Just wanted to get your points of view.
I need to disable foreign keys that point to a particular set of tables while those tables are modified (dropped & recreated) and then have their data re-inserted (it is stored in a separate table first).
I am using a cursor to iterate through the foreign keys which point to any of the tables in question, and disable them. I then use another cursor to re-enable them after the operation is complete.
I need to do this at run-time, because the code can run on anyone's database, so I can't avoid having to deal with foreign keys which could potentially be system-named constraints.
In this instance, i chose to use a cursor because I think the performance differences will be very minimal (if noticeable at all), and it actually makes the code more readable for generating and executing the DDL that I need.
What do you think?
This is one of those instances where I would think a cursor would be appropriate. Another option is to create the script(s) to drop the FK's and reapply them after and use sqlcmd to call the scripts that you have saved off in a file.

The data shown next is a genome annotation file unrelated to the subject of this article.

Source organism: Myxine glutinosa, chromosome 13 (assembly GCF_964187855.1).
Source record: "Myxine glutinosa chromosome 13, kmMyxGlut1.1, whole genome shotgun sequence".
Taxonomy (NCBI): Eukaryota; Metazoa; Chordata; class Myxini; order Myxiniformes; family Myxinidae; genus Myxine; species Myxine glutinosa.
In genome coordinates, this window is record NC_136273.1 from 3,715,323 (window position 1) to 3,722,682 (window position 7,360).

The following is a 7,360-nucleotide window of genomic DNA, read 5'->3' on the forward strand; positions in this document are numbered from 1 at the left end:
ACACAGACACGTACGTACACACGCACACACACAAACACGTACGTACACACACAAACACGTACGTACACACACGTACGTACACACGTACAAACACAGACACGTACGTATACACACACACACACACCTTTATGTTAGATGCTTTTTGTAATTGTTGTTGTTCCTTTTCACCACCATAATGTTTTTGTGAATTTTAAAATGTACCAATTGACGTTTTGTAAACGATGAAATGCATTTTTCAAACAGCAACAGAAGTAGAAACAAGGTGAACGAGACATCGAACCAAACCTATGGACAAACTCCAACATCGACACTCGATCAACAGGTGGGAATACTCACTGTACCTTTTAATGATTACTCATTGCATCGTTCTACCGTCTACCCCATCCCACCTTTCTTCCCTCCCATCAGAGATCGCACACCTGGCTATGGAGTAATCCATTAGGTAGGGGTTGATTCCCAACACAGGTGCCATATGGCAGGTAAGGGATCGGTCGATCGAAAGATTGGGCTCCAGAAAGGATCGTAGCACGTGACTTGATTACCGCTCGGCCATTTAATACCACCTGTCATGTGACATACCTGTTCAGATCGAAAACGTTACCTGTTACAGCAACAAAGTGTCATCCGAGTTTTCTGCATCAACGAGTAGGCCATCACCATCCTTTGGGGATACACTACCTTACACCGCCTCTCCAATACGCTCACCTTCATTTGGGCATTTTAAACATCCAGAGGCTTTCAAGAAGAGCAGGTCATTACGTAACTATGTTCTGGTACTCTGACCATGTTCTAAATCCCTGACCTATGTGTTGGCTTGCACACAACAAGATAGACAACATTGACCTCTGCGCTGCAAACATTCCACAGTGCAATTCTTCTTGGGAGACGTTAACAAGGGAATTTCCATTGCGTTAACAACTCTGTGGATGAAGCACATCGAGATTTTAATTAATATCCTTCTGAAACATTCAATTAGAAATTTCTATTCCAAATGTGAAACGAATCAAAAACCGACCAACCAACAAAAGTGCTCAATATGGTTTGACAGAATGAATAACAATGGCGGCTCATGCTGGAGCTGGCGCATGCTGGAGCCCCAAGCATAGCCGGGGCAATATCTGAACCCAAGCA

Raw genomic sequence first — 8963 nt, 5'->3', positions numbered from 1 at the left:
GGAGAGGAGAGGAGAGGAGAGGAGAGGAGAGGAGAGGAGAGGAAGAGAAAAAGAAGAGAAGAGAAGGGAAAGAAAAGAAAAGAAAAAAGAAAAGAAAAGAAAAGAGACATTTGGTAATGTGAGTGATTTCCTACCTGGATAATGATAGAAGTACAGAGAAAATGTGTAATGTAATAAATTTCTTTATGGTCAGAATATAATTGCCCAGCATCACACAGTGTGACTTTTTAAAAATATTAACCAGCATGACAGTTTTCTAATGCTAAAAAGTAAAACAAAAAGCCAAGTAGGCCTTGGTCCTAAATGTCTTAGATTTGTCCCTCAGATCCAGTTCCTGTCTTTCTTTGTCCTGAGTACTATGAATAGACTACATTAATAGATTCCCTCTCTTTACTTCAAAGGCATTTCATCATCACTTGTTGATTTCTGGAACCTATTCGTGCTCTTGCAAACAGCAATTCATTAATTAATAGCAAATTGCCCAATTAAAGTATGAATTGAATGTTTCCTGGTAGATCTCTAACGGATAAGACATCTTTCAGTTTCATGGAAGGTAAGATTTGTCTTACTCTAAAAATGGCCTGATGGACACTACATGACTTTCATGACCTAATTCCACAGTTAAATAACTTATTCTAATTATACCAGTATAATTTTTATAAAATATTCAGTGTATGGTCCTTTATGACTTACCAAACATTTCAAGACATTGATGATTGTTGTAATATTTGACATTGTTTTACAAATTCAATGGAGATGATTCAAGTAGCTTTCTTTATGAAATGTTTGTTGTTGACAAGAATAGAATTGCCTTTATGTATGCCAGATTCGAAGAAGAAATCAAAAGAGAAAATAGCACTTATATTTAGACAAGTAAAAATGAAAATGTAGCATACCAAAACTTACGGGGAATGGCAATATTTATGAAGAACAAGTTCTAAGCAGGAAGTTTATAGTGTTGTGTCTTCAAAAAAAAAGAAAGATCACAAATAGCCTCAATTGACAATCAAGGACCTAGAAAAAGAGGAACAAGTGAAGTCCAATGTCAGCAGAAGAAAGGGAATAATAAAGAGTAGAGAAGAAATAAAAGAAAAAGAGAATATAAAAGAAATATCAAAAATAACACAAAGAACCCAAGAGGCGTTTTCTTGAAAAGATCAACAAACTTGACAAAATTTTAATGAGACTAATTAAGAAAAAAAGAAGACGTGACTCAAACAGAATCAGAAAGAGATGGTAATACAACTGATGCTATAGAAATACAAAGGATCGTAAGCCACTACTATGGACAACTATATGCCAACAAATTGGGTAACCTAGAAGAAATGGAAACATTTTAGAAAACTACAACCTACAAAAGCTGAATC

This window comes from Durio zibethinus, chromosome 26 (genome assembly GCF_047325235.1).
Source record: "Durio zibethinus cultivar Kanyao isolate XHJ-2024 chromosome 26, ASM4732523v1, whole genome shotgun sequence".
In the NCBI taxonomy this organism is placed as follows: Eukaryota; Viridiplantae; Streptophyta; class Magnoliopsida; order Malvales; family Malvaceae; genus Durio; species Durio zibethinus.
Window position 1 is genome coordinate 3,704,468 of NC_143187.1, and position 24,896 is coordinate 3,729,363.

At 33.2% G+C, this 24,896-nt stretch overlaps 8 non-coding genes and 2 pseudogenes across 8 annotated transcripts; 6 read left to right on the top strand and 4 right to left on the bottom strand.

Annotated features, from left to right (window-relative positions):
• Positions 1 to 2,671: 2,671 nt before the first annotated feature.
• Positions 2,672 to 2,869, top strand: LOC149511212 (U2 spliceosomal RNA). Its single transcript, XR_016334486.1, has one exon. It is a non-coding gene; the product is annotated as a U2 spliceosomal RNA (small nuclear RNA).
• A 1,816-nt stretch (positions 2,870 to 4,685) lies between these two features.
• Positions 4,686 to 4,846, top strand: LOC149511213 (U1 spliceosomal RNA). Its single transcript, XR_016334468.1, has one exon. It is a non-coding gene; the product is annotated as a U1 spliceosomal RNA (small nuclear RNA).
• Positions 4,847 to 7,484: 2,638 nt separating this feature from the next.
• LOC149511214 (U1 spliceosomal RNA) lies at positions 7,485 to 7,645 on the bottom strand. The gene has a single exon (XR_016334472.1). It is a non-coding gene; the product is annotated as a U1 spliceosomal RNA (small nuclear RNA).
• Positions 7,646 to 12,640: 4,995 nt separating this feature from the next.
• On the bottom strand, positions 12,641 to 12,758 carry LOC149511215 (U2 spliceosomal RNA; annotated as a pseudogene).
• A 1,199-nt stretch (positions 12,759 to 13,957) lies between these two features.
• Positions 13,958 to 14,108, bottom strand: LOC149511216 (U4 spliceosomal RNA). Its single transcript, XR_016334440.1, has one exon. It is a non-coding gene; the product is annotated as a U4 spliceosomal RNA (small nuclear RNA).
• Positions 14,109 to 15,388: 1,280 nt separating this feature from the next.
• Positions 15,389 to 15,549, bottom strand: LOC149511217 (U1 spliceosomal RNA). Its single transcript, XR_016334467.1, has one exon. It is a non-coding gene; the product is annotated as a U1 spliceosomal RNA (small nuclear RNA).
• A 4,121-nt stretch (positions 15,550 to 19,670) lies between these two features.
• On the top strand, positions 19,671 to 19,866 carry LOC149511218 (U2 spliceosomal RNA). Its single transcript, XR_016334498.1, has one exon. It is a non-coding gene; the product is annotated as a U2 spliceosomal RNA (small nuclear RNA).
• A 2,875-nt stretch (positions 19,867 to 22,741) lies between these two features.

answered Nov 18 '09 at 11:43 AM
I second Jack's answer. There are a few things where there just doesn't seem to be a set-based way. More on the DDL side than DML. I just checked and there's definitely no WHERE clause in the ALTER TABLE ... DROP CONSTRAINT syntax.
Hmmm. It would be nice if you could do DDL on objects by INNER JOINing to a SELECT that returns the names or IDs of the objects to act on. It would make my nightly data warehouse rebuild job a lot less brittle.
answered Nov 18 '09 at 12:08 PM
I think a lot of the 'bad' things about cursors is the way that some people use them incorrectly, when a more set-based solution is both 'better' and faster. Often procedural thinking programmers fall into the trap that they must deal with data one row at a time, rather than taking the whole data set as one. It's no-ones fault, just a different mindset.
So seconding and thirding (is that a word?) what has already been said here, there's nothing wrong with a cursor based solution if it's right for the job, and you go into it with eyes wide open. Have you ever looked at some of the system procs that come with SQL Server - riddled with cursors!
answered Nov 18 '09 at 04:32 PM
Kev Riley ♦♦
cursor is most expensive as we know already. in most case we use cursor for looping only...
we can do the same looping using table variable.
let me describe.
-use table -insert those records to table ( SELECT statement of Cusrsor) -count the number or row. -take while loop till count -same process logic in while loop.
i am using this as an alternative solution to cursor.
hope this will help....
answered Feb 02 '10 at 03:01 AM